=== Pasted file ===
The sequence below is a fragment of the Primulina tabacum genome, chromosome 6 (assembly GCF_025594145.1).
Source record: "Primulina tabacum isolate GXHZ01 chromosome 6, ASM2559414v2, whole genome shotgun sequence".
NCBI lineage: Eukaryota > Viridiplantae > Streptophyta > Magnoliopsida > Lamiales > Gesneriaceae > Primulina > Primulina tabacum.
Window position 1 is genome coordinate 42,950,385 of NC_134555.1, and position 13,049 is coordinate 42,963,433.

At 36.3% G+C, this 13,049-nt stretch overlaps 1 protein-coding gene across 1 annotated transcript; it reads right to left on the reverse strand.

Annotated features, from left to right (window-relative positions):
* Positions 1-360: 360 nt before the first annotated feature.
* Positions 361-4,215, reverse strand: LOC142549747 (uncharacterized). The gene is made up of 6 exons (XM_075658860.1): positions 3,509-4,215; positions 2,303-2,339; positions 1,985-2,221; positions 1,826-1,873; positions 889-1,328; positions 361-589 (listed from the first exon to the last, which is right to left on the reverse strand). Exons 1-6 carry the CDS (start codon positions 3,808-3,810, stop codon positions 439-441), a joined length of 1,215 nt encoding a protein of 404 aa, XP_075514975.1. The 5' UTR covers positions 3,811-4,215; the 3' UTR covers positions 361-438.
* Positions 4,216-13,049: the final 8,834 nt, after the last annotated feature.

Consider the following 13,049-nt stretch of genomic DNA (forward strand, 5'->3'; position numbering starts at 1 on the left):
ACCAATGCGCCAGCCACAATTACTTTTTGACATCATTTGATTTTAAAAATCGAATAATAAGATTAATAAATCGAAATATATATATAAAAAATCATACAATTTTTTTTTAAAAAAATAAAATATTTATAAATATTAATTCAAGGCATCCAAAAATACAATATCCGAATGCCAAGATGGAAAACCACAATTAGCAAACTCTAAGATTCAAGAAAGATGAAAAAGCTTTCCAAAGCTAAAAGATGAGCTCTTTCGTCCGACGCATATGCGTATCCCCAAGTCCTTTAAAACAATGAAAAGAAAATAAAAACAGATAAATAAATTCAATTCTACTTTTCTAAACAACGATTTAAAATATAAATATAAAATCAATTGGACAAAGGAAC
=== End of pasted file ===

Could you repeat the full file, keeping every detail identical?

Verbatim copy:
The sequence below is a fragment of the Primulina tabacum genome, chromosome 6 (assembly GCF_025594145.1).
Source record: "Primulina tabacum isolate GXHZ01 chromosome 6, ASM2559414v2, whole genome shotgun sequence".
NCBI lineage: Eukaryota > Viridiplantae > Streptophyta > Magnoliopsida > Lamiales > Gesneriaceae > Primulina > Primulina tabacum.
Window position 1 is genome coordinate 42,950,385 of NC_134555.1, and position 13,049 is coordinate 42,963,433.

At 36.3% G+C, this 13,049-nt stretch overlaps 1 protein-coding gene across 1 annotated transcript; it reads right to left on the reverse strand.

Annotated features, from left to right (window-relative positions):
* Positions 1-360: 360 nt before the first annotated feature.
* Positions 361-4,215, reverse strand: LOC142549747 (uncharacterized). The gene is made up of 6 exons (XM_075658860.1): positions 3,509-4,215; positions 2,303-2,339; positions 1,985-2,221; positions 1,826-1,873; positions 889-1,328; positions 361-589 (listed from the first exon to the last, which is right to left on the reverse strand). Exons 1-6 carry the CDS (start codon positions 3,808-3,810, stop codon positions 439-441), a joined length of 1,215 nt encoding a protein of 404 aa, XP_075514975.1. The 5' UTR covers positions 3,811-4,215; the 3' UTR covers positions 361-438.
* Positions 4,216-13,049: the final 8,834 nt, after the last annotated feature.

Consider the following 13,049-nt stretch of genomic DNA (forward strand, 5'->3'; position numbering starts at 1 on the left):
ACCAATGCGCCAGCCACAATTACTTTTTGACATCATTTGATTTTAAAAATCGAATAATAAGATTAATAAATCGAAATATATATATAAAAAATCATACAATTTTTTTTTAAAAAAATAAAATATTTATAAATATTAATTCAAGGCATCCAAAAATACAATATCCGAATGCCAAGATGGAAAACCACAATTAGCAAACTCTAAGATTCAAGAAAGATGAAAAAGCTTTCCAAAGCTAAAAGATGAGCTCTTTCGTCCGACGCATATGCGTATCCCCAAGTCCTTTAAAACAATGAAAAGAAAATAAAAACAGATAAATAAATTCAATTCTACTTTTCTAAACAACGATTTAAAATATAAATATAAAATCAATTGGACAAAGGAAC